kubelet must wait before transitioning out of a pressure condition.
eviction-pressure-transition-periodis the duration for which the
kubelethas to wait before transitioning out of an eviction pressure condition.
kubelet would ensure that it has not observed an eviction threshold being met
for the specified pressure condition for the period specified before toggling the
condition back to
If an eviction threshold has been met and the grace period has passed,
kubelet will initiate the process of evicting pods until it has observed
the signal has gone below its defined threshold.
kubelet ranks pods for eviction 1) by their quality of service,
2) and among those with the same quality of service by the consumption of the
starved compute resource relative to the pods scheduling request.
BestEffortpods that consume the most of the starved resource are failed first.
Burstablepods that consume the greatest amount of the starved resource relative to their request for that resource are killed first. If no pod has exceeded its request, the strategy targets the largest consumer of the starved resource.
Guaranteedpods that consume the greatest amount of the starved resource relative to their request are killed first. If no pod has exceeded its request, the strategy targets the largest consumer of the starved resource.
Guaranteed pod is guaranteed to never be evicted because of another pod’s
resource consumption. If a system daemon (i.e.
is consuming more resources than were reserved via
and the node only has
Guaranteed pod(s) remaining, then the node must choose to evict a
Guaranteed pod in order to preserve node stability, and to limit the impact
of the unexpected consumption to other
The node will report a condition when a compute resource is under pressure. The scheduler views that condition as a signal to dissuade placing additional pods on the node.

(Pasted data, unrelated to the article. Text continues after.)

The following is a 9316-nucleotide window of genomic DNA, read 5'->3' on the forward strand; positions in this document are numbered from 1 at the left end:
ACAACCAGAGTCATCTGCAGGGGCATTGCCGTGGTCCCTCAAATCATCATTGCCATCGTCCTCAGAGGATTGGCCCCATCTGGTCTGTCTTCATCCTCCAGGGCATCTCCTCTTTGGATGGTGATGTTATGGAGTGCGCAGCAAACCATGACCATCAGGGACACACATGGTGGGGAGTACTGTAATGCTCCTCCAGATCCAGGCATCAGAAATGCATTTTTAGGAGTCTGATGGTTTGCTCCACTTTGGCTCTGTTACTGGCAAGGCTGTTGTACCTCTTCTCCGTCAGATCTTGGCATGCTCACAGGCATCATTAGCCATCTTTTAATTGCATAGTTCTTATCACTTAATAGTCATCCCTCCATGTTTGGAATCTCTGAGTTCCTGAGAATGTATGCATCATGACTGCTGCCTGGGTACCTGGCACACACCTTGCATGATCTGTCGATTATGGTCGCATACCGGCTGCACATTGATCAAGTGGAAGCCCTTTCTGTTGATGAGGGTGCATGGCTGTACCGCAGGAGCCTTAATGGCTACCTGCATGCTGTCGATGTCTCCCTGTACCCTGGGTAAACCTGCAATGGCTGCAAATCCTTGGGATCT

|Node Condition||Scheduler Behavior|
If the node experiences a system OOM (out of memory) event prior to the
kubelet is able to reclaim memory,
the node depends on the oom_killer to respond.
kubelet sets a
oom_score_adj value for each container based on the quality of service for the pod.
|Quality of Service||oom_score_adj|
||min(max(2, 1000 - (1000 * memoryRequestBytes) / machineMemoryCapacityBytes), 999)|
kubelet is unable to reclaim memory prior to a node experiencing system OOM, the
oom_killer will calculate
oom_score based on the percentage of memory its using on the node, and then add the
oom_score_adj to get an
oom_score for the container, and then kills the container with the highest score.
The intended behavior should be that containers with the lowest quality of service that are consuming the largest amount of memory relative to the scheduling request should be killed first in order to reclaim memory.
Unlike pod eviction, if a pod container is OOM killed, it may be restarted by the
kubelet based on its
Let’s imagine the following scenario:
To facilitate this scenario, the
kubelet would be launched as follows:
Implicit in this configuration is the understanding that “System reserved” should include the amount of memory covered by the eviction threshold.
To reach that capacity, either some pod is using more than its request, or the system is using more than
This configuration will ensure that the scheduler does not place pods on a node that immediately induce memory pressure and trigger eviction assuming those pods use less than their configured request.
It is never desired for a
kubelet to evict a pod that was derived from
DaemonSet since the pod will immediately be recreated and rescheduled
back to the same node.
At the moment, the
kubelet has no ability to distinguish a pod created
DaemonSet versus any other object. If/when that information is
kubelet could pro-actively filter those pods from the
candidate set of pods provided to the eviction strategy.
In general, it is strongly recommended that
BestEffort pods to avoid being identified as a candidate pod
for eviction. Instead
DaemonSet should ideally launch